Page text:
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Articles by N. A. M. Shazili
Total Records ( 2 ) for N. A. M. Shazili
  M. M. Fuad , N. A. M. Shazili and M. Faridah
  Trace metals and rare earth elements (REEs) in the soft tissue of rocky shore Rock Oyster, Saccostrea cucullata, along the east coast of Peninsular Malaysia were determined. Significant inter-spatial variations ( p < 0.05) in trace metals and REEs were recorded. Significant positive correlations ( p < 0.01) were found among REEs concentrations. A few significant correlations were found for trace metals and REEs. Average distribution of metals indicated that Johor State had the highest concentrations compared with Pahang and Terengganu for all metals, except for Pb and Cu. This could most likely be attributed to the highly urbanized and industrialized activities such as sewage discharge.

The metal accumulation patterns in the oyster indicated enrichment of essential metals. Sites with relatively high concentrations of the contaminant metals Hg, Cu, Pb and Zn were related to their close proximity to industrial and urban sites or to boating and aquaculture activities. Relative enrichment of Cu, Pb and Zn in oysters in the whole study even from relatively pristine areas is thought to be derived from natural sources as these metals are significantly correlated to REEs distribution. The distribution of REEs show close similarity between all sampling sites, suggesting that they are of similar origins. In all sites, typical saw-tooth chondrite-normalized patterns were observed, which strongly suggested the REEs bioaccumulated in oyster tissues is derived from geogenic sources. Typical deviations from this pattern were found for Ce and Eu and could be explained by their redox chemistry. Results of light to heavy REEs (LREE/HREE) ratios suggested REEs fractionation in coastline marine environment produced more light REEs and less heavy REEs absorbed in the soft tissue of S. cucullata. The ratio of La/Yb in the oyster of 27.3 was remarkably similar to Terengganu River basin soil of 33.0 and to Terengganu River sediment of 27.6. Comparison of metal concentration with maximum permissible limits of toxic metals in food established in different countries, as well as Malaysian Food Act 1983 and Food Regulations 1985 Fourteen Schedule, indicated values were well within safety levels, except for Cu and Zn. Along with its wide distribution on rocky shore areas along the east coast, the present results of trace metals and REEs recorded in soft tissue of S. cucullata collected from 14 sites along the east coast of Peninsular Malaysia served as baseline data for future reference.

  S. M. Mashitah , N. A. M. Shazili and M. K. A. Rashid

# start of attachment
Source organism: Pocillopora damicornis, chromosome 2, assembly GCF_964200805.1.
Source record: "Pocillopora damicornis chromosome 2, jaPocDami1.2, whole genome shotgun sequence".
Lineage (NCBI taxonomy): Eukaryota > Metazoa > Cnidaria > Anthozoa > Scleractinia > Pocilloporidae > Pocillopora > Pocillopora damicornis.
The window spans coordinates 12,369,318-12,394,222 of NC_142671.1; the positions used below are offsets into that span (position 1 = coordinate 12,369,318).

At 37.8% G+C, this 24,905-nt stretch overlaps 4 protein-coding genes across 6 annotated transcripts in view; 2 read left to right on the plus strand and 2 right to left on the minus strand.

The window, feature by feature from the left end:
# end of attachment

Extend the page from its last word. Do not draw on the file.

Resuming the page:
A study to illustrate the distribution of trace metals and rare earth elements (REEs) in Padina sp. as a bioindicator was done at 11 stations along the east coast of Peninsular Malaysia facing the South China Sea. The objectives of the study were to obtain baseline data for elemental concentrations (11 trace metals and 14 REEs), to evaluate the spatial variation and inter-elemental relationships, and to define the REEs pattern in seaweed. REEs were measured, as their known close relationship to the heavy metals may assist in the interpretation of metal sources and in determining whether or not there exists anthropogenic accumulation of the metals. Samples were ground to a fine powder, homogenised and quantified by inductively coupled plasma mass spectrometry (ICP-MS). Hg was detected by MA-2 Mercury Analyzer. Metals concentration showed significant variations in their distribution (p < 0.05) and most elements were in their same range of concentrations with the exception of Hg, Cd, Pb and Zn. The presented rank with high concentration of essential elements for metabolism, the partial exclusion of non-essential elements, and the enrichment of LREE over HREE is comparable to other literature. Mean level for metals and REEs were in low concentrations when compared to the literature. With regard to food safety, the concentrations of Hg, Cd, Pb and Zn on a wet weight basis were well within permissible limits set by the Malaysian Food Act. Chondrite and NASC-normalized REEs patterns of each station were generally similar to one another which suggested that they were of similar origin. The REE patterns in Padina sp. were indicative of their provenance from granite rocks, which is dominant in the Malay Peninsula, and volcanic rocks to a lesser extent. This study demonstrated that because of the close relationship of Fe and the contaminant metal Pb with the REEs, the relatively high concentrations of these metals point to their source being the granitic rocks.
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